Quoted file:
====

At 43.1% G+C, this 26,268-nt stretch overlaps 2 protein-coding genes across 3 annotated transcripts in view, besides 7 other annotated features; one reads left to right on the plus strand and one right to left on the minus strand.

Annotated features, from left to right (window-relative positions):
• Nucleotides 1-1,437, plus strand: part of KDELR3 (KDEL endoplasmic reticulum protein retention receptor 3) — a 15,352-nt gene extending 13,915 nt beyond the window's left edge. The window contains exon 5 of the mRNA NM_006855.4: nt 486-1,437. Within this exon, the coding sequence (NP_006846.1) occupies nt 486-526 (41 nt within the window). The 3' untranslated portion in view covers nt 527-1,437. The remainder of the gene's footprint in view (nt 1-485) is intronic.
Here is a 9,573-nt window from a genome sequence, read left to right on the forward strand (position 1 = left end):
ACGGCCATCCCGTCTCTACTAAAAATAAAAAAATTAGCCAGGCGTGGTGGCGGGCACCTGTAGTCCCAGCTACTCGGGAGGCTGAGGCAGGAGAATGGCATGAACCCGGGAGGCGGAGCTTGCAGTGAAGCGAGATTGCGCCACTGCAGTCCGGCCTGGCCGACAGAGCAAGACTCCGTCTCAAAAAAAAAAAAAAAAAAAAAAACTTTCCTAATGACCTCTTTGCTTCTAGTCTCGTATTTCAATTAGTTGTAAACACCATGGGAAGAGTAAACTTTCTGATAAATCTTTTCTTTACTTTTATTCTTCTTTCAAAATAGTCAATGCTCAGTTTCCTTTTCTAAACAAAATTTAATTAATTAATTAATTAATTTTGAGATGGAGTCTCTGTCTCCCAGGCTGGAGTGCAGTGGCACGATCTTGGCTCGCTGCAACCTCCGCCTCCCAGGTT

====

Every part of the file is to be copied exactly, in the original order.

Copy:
At 43.1% G+C, this 26,268-nt stretch overlaps 2 protein-coding genes across 3 annotated transcripts in view, besides 7 other annotated features; one reads left to right on the plus strand and one right to left on the minus strand.

Annotated features, from left to right (window-relative positions):
• Nucleotides 1-1,437, plus strand: part of KDELR3 (KDEL endoplasmic reticulum protein retention receptor 3) — a 15,352-nt gene extending 13,915 nt beyond the window's left edge. The window contains exon 5 of the mRNA NM_006855.4: nt 486-1,437. Within this exon, the coding sequence (NP_006846.1) occupies nt 486-526 (41 nt within the window). The 3' untranslated portion in view covers nt 527-1,437. The remainder of the gene's footprint in view (nt 1-485) is intronic.
Here is a 9,573-nt window from a genome sequence, read left to right on the forward strand (position 1 = left end):
ACGGCCATCCCGTCTCTACTAAAAATAAAAAAATTAGCCAGGCGTGGTGGCGGGCACCTGTAGTCCCAGCTACTCGGGAGGCTGAGGCAGGAGAATGGCATGAACCCGGGAGGCGGAGCTTGCAGTGAAGCGAGATTGCGCCACTGCAGTCCGGCCTGGCCGACAGAGCAAGACTCCGTCTCAAAAAAAAAAAAAAAAAAAAAAACTTTCCTAATGACCTCTTTGCTTCTAGTCTCGTATTTCAATTAGTTGTAAACACCATGGGAAGAGTAAACTTTCTGATAAATCTTTTCTTTACTTTTATTCTTCTTTCAAAATAGTCAATGCTCAGTTTCCTTTTCTAAACAAAATTTAATTAATTAATTAATTAATTTTGAGATGGAGTCTCTGTCTCCCAGGCTGGAGTGCAGTGGCACGATCTTGGCTCGCTGCAACCTCCGCCTCCCAGGTT